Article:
Border Security’s new subtle, only slightly xenophobic, promo:
Google intrigue. On Friday, a source reported that another set of layoffs would be happening at Google starting Monday. By Sunday, the news was on Twitter leaked by disgruntled engineers working 18 hour days who got poor severance packages, no stock options and engulfed by the growing general malaise at Google. However, leading up to the layoffs there was some very bizarre activity. Google seems to be manipulating search results on its search results page to misinform the public. There seems to be a deliberate and concerted effort to cover up the layoffs. — Web Guild Silicon Valley
Student scoops journalists with Sully interview. Hero pilot Captain Chesley “Sully” Sullenberger, hotly pursued for weeks by giant US media networks, gave his first published interview to a 15-year-old high school student journalist. The first TV interview with Sully, who safely ditched US Airways Flight 1549 in New York’s Hudson River after both engines cut out, aired on CBS’s 60 Minutes program with Katie Couric last night. But in a special edition of the Dougherty Valley High School’s Wildcat Tribune, published a day earlier on Saturday, student journalist Jega Sanmugam scooped major media outlets with his article after interviewing the captain. — Sydney Morning Herald
Micro-economics. In recent weeks, as the newspaper industry’s fortunes have gone from abysmal to apocalyptic, a parade of boldfaced writers and thinkers have put forth a series of sweeping proposals to save the daily newspaper. Normally, reporters are a cynical bunch. We suspect sources to pursue ulterior motives and reflexively question grandiose schemes. Entrepreneurs, financiers, and politicians might sniff at this ingrained opposition to change, but if a new idea seems too good to be true, chances are it is. So when journalists chuck their skepticism and start talking like starry-eyed Silicon Valley venture capitalists, you know the newspaper industry is in dire shape. — The Big Money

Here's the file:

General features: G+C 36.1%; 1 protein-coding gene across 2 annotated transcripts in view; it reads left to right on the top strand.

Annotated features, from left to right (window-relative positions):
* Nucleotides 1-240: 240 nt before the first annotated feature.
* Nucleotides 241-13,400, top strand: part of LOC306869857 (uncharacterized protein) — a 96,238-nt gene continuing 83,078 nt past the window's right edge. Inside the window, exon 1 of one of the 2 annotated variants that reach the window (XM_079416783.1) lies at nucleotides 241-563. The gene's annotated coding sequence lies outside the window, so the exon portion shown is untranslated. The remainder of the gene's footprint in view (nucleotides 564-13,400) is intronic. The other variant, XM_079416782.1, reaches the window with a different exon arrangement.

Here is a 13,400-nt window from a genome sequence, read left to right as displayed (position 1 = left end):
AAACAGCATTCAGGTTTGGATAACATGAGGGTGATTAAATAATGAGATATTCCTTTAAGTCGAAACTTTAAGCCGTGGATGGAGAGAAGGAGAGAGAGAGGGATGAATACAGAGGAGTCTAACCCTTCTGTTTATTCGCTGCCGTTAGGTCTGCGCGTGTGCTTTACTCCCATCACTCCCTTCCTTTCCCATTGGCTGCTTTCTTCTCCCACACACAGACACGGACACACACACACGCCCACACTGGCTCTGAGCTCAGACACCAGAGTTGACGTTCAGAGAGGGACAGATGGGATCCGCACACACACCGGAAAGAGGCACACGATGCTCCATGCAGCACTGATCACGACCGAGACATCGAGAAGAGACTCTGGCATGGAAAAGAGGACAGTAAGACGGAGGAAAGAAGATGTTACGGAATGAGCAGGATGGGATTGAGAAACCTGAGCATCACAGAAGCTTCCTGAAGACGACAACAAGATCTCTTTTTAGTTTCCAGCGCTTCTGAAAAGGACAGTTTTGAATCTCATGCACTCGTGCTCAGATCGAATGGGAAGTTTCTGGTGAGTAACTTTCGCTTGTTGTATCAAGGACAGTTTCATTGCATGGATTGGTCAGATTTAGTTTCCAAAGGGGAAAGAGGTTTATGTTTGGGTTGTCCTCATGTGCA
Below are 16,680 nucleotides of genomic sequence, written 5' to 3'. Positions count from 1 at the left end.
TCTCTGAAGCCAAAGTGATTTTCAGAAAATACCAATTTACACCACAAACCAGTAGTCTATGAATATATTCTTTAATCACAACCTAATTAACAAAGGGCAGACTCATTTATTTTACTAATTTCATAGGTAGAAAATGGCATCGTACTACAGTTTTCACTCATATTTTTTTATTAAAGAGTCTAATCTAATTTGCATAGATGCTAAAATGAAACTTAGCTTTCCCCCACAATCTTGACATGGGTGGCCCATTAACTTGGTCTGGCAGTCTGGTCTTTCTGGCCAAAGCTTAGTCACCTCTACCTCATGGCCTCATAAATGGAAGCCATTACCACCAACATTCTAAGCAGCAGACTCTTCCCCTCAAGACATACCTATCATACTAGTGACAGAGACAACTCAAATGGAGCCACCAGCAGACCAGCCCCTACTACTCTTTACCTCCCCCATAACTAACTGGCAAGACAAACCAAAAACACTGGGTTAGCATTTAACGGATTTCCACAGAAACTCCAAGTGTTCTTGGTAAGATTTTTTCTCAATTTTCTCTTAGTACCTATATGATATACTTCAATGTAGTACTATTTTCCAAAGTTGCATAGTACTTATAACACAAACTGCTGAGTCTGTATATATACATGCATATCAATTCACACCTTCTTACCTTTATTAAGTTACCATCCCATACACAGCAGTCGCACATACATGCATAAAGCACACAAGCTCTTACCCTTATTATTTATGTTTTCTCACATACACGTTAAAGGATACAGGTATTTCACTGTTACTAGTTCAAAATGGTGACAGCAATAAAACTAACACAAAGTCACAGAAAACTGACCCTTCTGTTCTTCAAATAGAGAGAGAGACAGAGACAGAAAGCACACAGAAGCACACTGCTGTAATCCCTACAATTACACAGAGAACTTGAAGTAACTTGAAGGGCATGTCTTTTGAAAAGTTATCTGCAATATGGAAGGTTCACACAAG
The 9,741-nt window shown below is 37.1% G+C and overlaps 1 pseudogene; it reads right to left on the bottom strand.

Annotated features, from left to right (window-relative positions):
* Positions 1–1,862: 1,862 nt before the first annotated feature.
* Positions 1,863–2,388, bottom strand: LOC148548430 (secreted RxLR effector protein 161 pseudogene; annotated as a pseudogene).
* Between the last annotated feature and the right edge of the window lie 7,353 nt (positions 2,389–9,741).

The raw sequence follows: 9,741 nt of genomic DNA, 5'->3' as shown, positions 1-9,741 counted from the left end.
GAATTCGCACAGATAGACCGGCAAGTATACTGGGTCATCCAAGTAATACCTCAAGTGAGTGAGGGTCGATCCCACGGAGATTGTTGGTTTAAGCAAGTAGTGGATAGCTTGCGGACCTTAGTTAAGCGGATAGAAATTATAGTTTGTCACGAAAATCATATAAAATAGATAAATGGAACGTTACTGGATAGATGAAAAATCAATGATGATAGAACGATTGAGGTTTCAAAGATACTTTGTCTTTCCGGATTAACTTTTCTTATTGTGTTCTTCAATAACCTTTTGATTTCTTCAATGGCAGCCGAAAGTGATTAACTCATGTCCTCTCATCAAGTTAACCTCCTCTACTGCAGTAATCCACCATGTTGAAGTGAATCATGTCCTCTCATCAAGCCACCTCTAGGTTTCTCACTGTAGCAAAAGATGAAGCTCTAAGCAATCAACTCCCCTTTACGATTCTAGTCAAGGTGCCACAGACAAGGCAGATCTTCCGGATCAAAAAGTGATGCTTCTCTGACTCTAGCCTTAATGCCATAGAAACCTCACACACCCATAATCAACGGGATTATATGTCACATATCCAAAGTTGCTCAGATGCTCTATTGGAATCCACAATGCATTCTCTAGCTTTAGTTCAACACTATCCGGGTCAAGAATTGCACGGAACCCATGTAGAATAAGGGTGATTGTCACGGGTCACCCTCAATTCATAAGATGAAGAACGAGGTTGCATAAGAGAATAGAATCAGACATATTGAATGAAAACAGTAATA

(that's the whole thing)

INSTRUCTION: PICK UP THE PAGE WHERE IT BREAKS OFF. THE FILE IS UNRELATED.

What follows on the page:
US consumer magazines’ newsstand sales plunge 11%. Supersized gas prices followed by a roaring recession tore a chunk out of magazines’ newsstand sales last year, according to a new report showing that single-copy sales in the United States fell 11.1% in the second half. Nineteen of the top 25 newsstand sellers posted declines in the second half of 2008, according to the Audit Bureau of Circulations, including top-selling Cosmopolitan, down 6.2% from the second half of 2007. — Advertising Age
Resilient strategy for Times despite toll of a recession. In a conference call with analysts late last month, Janet L. Robinson, the president and chief executive of The New York Times Company, laid out a vision of how the company would survive the downturn that is crippling the newspaper industry. “As other newspapers cut back on international and national coverage, or cease operations, we believe there will be opportunities for The Times to fill that void,” she said, for both readers and advertisers. But before it can execute what the industry regards as a “last-man-standing” strategy, the company has to get there first. — The New York Times
A nonprofit panacea for newspapers? A wealthy couple, Herb and Marion Sandler, asked Paul Steiger how to help save journalism. His answer became ProPublica. ProPublica charges nothing for its stories, demanding only full credit and the promise that its pieces will run in their entirety. It does some stories on its own and collaborates with reporters elsewhere on others. Journalists have urged philanthropists in Los Angeles, Boston and Baltimore to take over struggling local dailies, but wealthy patrons can present their own complications for newsrooms. — NPR
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